“Corazon” means heart and it’s fitting that such a loving and kindhearted person would leave this temporal place for eternity during this month of hearts. Our family is often asked, How did Lola Zon live so long?

“She was not a vegetarian,” my mother-in-law Malu Mendez, the eldest child, said during the necrological service. “She was carnivorous!”

So it wasn’t her diet. Lola Zon also did not swim or run daily — so we cannot attribute extreme fitness as the reason. So, what was her secret to long life?

“She had big ears!” my mother-in-law said. By that, she meant that Lola Zon always listened. She always had time to listen and always had time for others — especially to her family of four children (Malu, Virgilio, Sol and Rene), 10 grandchildren and 14 great-grandchildren. She lived simply. She laughed. She laughed a lot. And we know how good a medicine laughter is.

Lola Zon was a teacher. “The best teachers teach from the heart, not from the book,” a quote reads. Her students spoke of her firmness but compassion and patience as a teacher. She loved to serve and give of herself — to her students from the various public schools that she taught in Igbaras, Passi, Iloilo City High School, and in Guimbal. As one of her projects in Guimbal, she helped build a kindergarten right beside the church.

Lola Corazon’s life was devoted to God. In his homily last Friday, Fr. Albie Labaro spoke of how Lola Zon’s hands clasped a rosary as we paid our respects — and how she must have prayed the rosary for decades until her last breath. She was a grateful person. Contented. Humble. Generous. My wife Jasmin said that she was very, very kind.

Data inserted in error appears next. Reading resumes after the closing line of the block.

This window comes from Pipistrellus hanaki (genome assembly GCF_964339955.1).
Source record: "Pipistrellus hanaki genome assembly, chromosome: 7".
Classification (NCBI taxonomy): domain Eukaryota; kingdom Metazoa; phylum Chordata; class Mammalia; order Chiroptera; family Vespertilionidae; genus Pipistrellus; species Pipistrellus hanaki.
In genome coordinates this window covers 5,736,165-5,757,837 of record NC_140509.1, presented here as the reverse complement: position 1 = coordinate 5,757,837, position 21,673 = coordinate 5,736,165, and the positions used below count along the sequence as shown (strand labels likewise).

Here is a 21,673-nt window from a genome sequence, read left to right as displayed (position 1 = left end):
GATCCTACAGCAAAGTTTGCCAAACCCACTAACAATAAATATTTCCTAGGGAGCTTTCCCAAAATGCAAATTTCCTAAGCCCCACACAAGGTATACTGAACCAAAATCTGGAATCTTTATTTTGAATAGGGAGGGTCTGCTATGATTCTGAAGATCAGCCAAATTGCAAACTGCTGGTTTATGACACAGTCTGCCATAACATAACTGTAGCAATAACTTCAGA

As the saying goes, “A good teacher takes a hand, opens a mind and touches a heart.”

For 105 years, Corazon touched many, many hearts.

‘Heart for Soles’ by Kyle Kokseng

Given the thousands of running enthusiasts that pound our streets — including this Sunday’s awaited SM2SM Run — underneath each pair of legs is a pair of running shoes. We all have one, some two, others three or four pairs of running shoes.

This love month comes an excellent idea to share. As the saying goes, “There is no excercise better for the heart than reaching down and lifting people up.” I paraphrase that by saying, “There is no better exercise than running.. and reaching down for a pair of running shoes to share.”

Kyle Kokseng is a runner. He has finished three 42Ks: In 2013, the Cebu Marathon; and last year, in Tokyo and Chicago. Kyle has conceptualized a big-hearted project.

“Heart for Soles is a passion project by an average guy who likes running a little too much,” Kyle said in the poster. “After cleaning out his closet, he found several pairs of shoes that were still useable and hard a lot of mileage left in them. So instead of throwing them out, he decided to donate them to athlete scholars from public schools in Cebu City who have the ability but no capacity for equipment and gear.

“Later on, he realized that there were a lot of people in Cebu with the same love for running and the same closet filled with shoes. So he decided to create a program that would allow all running enthusiasts to give back to the city’s athlete scholars. Here’s a reSHOElution for you. Your shoes have come a long way, it can go a little longer.”